This instrument was used to study the eye’s varying sensitivity to different colours (wavelengths of light) under different levels of illumination, a phenomenon which is known as the “Purkinje effect”. Its namesake, the Czech experimenter Jan Evangelista Purkyně (1787-1869), famously noticed that under bright sunshine the flowers of his garden appeared intensely red against dull green leaves, whereas in the low light of dusk, the foliage appeared bright and the flowers relatively dull. Kirschmann used this episcotister in his experimental attempts to quantify this property of vision. With it, the perceived intensity of two points of coloured or uncoloured light—small holes in a covered window opening with coloured filters placed in front of them—could be compared when viewed through the spinning disc of the episcotister. The instrument’s variable opening would be used to reduce the light transmitted from the openings in a proportional and measurable way. A rough measurement of the perceived brightness of the two openings for a given level of illumination would be taken by placing tissue papers on the brighter of the two openings until the two points of light appeared to match.
Form and Fabrication
This instrument was made in a university workshop out of materials that are relatively easy to work with, notably wood and brass. This episcotister consists basically of a stand, a horizontal axle, and a disc. It shares this configuration with many similar instruments based around various uses of the optical blending properties of the spinning disc, or “disc mixture” as the technology was known. It was operated using an electric motor, which would have spun the central axle using a belt. If the motor used with this instrument still survives, it has not yet been identified. The artefact is well finished and would have taken considerable skill for a local machinist to manufacture.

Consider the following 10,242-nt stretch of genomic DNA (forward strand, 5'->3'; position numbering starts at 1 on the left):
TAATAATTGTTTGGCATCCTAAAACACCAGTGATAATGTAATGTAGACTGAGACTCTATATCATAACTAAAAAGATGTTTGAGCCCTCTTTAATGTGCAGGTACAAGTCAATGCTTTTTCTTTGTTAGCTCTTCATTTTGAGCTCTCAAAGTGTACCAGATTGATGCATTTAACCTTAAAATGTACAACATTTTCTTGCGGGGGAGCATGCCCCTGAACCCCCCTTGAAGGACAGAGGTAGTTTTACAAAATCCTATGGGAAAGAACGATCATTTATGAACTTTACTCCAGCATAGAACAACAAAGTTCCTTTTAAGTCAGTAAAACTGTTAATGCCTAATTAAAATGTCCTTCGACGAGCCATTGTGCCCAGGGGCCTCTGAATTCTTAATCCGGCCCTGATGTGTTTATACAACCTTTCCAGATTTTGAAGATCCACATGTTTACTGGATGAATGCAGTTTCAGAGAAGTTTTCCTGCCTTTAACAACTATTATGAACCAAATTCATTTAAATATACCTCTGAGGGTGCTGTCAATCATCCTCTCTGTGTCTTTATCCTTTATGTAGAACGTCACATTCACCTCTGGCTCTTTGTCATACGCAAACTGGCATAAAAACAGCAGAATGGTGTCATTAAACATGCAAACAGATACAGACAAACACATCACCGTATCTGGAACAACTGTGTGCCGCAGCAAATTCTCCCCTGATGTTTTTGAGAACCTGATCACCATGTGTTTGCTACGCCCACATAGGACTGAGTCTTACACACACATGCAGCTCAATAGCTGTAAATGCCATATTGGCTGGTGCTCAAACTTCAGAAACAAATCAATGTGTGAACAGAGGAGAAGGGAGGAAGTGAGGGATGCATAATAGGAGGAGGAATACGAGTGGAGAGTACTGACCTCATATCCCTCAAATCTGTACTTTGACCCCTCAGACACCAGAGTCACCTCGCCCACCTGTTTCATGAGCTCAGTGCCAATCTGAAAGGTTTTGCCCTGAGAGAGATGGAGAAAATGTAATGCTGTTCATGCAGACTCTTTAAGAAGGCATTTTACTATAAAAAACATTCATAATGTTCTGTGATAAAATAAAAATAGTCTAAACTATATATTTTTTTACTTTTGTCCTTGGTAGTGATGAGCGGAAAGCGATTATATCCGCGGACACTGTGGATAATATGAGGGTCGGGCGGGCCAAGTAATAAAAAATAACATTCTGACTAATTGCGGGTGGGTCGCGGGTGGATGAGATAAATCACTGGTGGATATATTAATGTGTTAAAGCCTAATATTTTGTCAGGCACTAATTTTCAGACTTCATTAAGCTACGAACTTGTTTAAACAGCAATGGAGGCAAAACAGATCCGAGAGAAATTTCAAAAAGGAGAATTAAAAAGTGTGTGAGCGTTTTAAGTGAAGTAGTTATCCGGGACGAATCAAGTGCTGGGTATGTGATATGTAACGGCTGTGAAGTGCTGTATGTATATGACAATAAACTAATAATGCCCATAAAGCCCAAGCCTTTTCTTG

The “conventional” episcotisters that one finds in historical trade catalogues, are relatively simple wheels with manually adjustable openings. This instrument incorporates a comparatively sophisticated “spiral nut” mechanism that permits the opening to be adjusted while the wheel is spinning. This made it easier to gather observations from experimental subjects because the wheel could be adjusted seamlessly until a phenomenon—a colour match, for instance— was observed. This mechanism, which was first devised by German experimenters O. Lummer and E. Brodhun in 1896, was subsequently applied commercially to a variable colour wheel, or “colour variator” that was sold by the Zimmermann company in Leipzig. One such wheel, survives in the Psychology Collection at the University of Toronto and was used in a number of experiments in Kirschmann’s lab.
The elaborate colour variator of the Zimmermann company makes an interesting comparison with the more humble locally made instrument. The former is made of steel, a much harder metal to machine than the brass of this episcotister.
This artefact is part of the collection of historical psychological instruments, tests, and apparatus, and parts of apparatus, that survive in the collection of the University of Toronto Department of Psychology. It is one of a number of objects that survive from the early period of the Psychological Laboratory. No doubt, a thorough investigation of the collection will reveal many more such artefacts from this period.
Erich has a PhD from the Institute for the History and Philosophy of Science and Technology. He is Curator of the University of Toronto Scientific Instruments Collection.